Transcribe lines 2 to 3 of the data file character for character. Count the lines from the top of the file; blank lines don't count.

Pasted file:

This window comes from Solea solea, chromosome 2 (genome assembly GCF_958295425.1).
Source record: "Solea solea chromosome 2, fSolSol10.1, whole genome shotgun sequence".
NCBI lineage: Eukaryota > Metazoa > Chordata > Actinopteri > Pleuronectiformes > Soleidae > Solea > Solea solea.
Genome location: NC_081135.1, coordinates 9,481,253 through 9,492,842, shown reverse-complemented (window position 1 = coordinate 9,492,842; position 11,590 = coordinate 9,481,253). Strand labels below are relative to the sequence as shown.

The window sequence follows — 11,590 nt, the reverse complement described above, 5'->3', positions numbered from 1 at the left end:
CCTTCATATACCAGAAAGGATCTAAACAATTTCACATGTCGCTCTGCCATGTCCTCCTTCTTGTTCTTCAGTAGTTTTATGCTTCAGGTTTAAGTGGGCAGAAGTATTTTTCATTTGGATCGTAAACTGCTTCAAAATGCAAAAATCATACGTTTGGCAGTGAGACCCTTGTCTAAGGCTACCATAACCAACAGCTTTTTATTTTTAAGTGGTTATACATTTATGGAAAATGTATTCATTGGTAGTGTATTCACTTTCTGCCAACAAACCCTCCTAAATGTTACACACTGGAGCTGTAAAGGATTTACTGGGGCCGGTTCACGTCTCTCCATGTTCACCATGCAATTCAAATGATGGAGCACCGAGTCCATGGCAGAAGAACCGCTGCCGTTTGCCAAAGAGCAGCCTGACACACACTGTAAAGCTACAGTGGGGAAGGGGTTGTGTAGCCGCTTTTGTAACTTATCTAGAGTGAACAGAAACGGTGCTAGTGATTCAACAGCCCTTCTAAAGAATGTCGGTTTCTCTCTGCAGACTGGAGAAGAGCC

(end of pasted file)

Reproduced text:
Source record: "Solea solea chromosome 2, fSolSol10.1, whole genome shotgun sequence".
NCBI lineage: Eukaryota > Metazoa > Chordata > Actinopteri > Pleuronectiformes > Soleidae > Solea > Solea solea.